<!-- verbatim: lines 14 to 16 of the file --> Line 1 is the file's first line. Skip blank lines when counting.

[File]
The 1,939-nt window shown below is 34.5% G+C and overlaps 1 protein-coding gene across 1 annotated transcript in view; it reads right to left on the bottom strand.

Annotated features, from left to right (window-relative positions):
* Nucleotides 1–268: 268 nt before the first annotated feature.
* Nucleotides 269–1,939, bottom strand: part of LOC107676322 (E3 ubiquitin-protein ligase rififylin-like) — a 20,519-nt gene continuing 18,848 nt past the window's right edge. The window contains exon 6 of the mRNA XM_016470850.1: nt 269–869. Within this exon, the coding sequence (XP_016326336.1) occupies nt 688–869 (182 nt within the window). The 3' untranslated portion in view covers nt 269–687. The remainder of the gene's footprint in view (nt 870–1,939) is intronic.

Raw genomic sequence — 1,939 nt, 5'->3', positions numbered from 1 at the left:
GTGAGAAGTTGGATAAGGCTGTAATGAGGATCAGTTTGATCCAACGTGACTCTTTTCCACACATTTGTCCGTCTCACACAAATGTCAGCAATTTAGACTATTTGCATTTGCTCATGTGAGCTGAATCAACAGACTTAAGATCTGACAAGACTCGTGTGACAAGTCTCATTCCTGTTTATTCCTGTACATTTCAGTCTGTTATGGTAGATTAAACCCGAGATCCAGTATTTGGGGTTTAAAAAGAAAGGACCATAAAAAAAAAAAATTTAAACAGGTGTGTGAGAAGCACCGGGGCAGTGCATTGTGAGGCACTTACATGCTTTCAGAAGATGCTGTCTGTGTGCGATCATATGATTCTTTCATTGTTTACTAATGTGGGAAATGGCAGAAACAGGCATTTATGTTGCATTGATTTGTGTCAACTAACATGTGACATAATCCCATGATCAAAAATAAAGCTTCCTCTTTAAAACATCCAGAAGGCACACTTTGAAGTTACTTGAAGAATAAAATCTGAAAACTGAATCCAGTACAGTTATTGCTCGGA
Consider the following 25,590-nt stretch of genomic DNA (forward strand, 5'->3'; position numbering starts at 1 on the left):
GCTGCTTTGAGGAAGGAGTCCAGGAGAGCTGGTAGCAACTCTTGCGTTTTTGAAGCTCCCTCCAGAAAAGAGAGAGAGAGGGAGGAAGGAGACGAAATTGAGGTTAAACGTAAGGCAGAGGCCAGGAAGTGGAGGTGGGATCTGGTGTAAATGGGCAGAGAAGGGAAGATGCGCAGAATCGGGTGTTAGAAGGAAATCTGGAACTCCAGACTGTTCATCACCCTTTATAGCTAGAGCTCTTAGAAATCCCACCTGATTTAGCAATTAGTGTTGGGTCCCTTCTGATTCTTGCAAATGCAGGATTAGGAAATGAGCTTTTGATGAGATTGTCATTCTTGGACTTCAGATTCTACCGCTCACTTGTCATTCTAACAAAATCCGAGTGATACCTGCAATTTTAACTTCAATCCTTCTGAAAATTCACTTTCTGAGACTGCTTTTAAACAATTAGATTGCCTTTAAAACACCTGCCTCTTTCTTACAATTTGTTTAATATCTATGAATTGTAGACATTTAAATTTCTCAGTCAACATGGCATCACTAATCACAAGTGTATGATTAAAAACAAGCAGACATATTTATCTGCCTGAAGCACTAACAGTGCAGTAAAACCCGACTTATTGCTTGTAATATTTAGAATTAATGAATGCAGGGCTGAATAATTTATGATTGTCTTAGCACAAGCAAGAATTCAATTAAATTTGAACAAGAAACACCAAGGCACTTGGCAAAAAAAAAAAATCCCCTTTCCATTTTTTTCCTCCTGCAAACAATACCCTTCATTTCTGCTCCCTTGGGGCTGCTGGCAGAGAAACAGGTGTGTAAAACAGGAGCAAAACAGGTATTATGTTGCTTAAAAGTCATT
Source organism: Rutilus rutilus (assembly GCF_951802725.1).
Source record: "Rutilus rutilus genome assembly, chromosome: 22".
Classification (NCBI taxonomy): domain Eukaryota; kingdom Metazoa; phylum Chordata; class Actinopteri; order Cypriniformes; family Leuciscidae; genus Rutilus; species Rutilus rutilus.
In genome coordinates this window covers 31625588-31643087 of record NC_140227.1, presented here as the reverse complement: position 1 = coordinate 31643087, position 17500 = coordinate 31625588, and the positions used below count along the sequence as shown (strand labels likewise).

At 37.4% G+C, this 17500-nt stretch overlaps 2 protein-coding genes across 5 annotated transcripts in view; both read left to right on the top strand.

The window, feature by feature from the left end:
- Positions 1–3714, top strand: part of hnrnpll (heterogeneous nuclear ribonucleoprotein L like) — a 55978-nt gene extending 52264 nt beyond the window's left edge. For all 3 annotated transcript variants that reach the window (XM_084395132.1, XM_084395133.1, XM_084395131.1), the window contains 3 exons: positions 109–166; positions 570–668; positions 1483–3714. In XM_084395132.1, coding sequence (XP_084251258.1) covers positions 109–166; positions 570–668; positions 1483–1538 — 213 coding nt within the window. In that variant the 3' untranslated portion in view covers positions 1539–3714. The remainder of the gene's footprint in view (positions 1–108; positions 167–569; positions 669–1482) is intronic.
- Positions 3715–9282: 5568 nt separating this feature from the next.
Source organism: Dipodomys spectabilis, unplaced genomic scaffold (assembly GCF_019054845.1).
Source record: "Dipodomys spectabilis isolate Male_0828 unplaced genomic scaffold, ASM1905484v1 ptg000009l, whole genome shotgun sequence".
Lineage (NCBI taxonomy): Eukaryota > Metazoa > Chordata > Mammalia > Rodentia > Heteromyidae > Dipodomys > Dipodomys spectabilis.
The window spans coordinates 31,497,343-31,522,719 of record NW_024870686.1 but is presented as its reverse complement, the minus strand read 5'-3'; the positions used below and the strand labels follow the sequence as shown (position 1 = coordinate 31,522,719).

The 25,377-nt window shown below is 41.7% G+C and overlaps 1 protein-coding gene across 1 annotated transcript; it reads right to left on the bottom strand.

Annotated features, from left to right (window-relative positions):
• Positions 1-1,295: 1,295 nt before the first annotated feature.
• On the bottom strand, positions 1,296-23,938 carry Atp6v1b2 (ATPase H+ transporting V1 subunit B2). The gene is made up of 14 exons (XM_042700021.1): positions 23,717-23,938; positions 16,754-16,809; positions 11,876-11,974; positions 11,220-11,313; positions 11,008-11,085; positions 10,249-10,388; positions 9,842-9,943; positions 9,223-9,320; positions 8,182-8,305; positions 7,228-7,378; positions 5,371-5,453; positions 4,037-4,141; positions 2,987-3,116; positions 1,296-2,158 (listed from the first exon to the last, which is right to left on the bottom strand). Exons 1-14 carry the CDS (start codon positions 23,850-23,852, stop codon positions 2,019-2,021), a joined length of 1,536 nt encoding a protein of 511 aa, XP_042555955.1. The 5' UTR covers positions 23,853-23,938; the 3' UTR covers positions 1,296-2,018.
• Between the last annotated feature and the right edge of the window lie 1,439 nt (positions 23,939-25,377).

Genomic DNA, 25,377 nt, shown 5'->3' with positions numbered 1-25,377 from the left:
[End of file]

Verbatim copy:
The window, feature by feature from the left end:
- Positions 1–3714, top strand: part of hnrnpll (heterogeneous nuclear ribonucleoprotein L like) — a 55978-nt gene extending 52264 nt beyond the window's left edge. For all 3 annotated transcript variants that reach the window (XM_084395132.1, XM_084395133.1, XM_084395131.1), the window contains 3 exons: positions 109–166; positions 570–668; positions 1483–3714. In XM_084395132.1, coding sequence (XP_084251258.1) covers positions 109–166; positions 570–668; positions 1483–1538 — 213 coding nt within the window. In that variant the 3' untranslated portion in view covers positions 1539–3714. The remainder of the gene's footprint in view (positions 1–108; positions 167–569; positions 669–1482) is intronic.
- Positions 3715–9282: 5568 nt separating this feature from the next.